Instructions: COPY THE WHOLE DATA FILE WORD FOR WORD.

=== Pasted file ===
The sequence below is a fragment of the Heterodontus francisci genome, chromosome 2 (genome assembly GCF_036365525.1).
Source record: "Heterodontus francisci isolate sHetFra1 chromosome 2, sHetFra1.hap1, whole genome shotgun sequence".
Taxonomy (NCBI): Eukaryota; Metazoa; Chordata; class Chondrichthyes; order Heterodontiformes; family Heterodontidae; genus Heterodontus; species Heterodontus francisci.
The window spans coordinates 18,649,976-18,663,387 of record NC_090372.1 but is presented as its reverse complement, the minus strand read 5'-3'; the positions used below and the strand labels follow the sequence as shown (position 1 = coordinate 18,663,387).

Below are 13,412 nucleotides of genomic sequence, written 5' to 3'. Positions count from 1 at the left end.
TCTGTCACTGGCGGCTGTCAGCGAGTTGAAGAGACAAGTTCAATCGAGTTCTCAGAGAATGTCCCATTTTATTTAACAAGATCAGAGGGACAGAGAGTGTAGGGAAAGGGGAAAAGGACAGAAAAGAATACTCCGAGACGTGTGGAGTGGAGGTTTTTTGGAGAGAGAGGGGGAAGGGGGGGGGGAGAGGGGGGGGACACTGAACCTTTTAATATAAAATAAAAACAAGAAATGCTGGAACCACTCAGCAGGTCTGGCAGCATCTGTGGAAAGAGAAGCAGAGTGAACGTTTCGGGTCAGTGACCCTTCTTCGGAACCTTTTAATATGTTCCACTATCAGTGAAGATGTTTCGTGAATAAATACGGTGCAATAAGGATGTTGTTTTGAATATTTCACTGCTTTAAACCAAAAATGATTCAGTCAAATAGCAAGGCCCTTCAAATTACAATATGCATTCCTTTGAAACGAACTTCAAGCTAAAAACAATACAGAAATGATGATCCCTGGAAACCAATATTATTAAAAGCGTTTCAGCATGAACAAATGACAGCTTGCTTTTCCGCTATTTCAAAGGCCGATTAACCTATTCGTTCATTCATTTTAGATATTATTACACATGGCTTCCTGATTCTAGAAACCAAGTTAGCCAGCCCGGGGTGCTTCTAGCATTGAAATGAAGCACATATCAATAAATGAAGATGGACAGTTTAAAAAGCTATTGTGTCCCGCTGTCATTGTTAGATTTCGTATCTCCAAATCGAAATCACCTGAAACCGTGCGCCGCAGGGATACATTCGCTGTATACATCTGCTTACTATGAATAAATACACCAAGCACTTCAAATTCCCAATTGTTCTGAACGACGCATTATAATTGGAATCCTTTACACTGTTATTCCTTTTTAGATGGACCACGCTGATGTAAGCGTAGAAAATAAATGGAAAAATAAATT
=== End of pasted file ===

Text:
The sequence below is a fragment of the Heterodontus francisci genome, chromosome 2 (genome assembly GCF_036365525.1).
Source record: "Heterodontus francisci isolate sHetFra1 chromosome 2, sHetFra1.hap1, whole genome shotgun sequence".
Taxonomy (NCBI): Eukaryota; Metazoa; Chordata; class Chondrichthyes; order Heterodontiformes; family Heterodontidae; genus Heterodontus; species Heterodontus francisci.
The window spans coordinates 18,649,976-18,663,387 of record NC_090372.1 but is presented as its reverse complement, the minus strand read 5'-3'; the positions used below and the strand labels follow the sequence as shown (position 1 = coordinate 18,663,387).

Below are 13,412 nucleotides of genomic sequence, written 5' to 3'. Positions count from 1 at the left end.
TCTGTCACTGGCGGCTGTCAGCGAGTTGAAGAGACAAGTTCAATCGAGTTCTCAGAGAATGTCCCATTTTATTTAACAAGATCAGAGGGACAGAGAGTGTAGGGAAAGGGGAAAAGGACAGAAAAGAATACTCCGAGACGTGTGGAGTGGAGGTTTTTTGGAGAGAGAGGGGGAAGGGGGGGGGGAGAGGGGGGGGACACTGAACCTTTTAATATAAAATAAAAACAAGAAATGCTGGAACCACTCAGCAGGTCTGGCAGCATCTGTGGAAAGAGAAGCAGAGTGAACGTTTCGGGTCAGTGACCCTTCTTCGGAACCTTTTAATATGTTCCACTATCAGTGAAGATGTTTCGTGAATAAATACGGTGCAATAAGGATGTTGTTTTGAATATTTCACTGCTTTAAACCAAAAATGATTCAGTCAAATAGCAAGGCCCTTCAAATTACAATATGCATTCCTTTGAAACGAACTTCAAGCTAAAAACAATACAGAAATGATGATCCCTGGAAACCAATATTATTAAAAGCGTTTCAGCATGAACAAATGACAGCTTGCTTTTCCGCTATTTCAAAGGCCGATTAACCTATTCGTTCATTCATTTTAGATATTATTACACATGGCTTCCTGATTCTAGAAACCAAGTTAGCCAGCCCGGGGTGCTTCTAGCATTGAAATGAAGCACATATCAATAAATGAAGATGGACAGTTTAAAAAGCTATTGTGTCCCGCTGTCATTGTTAGATTTCGTATCTCCAAATCGAAATCACCTGAAACCGTGCGCCGCAGGGATACATTCGCTGTATACATCTGCTTACTATGAATAAATACACCAAGCACTTCAAATTCCCAATTGTTCTGAACGACGCATTATAATTGGAATCCTTTACACTGTTATTCCTTTTTAGATGGACCACGCTGATGTAAGCGTAGAAAATAAATGGAAAAATAAATT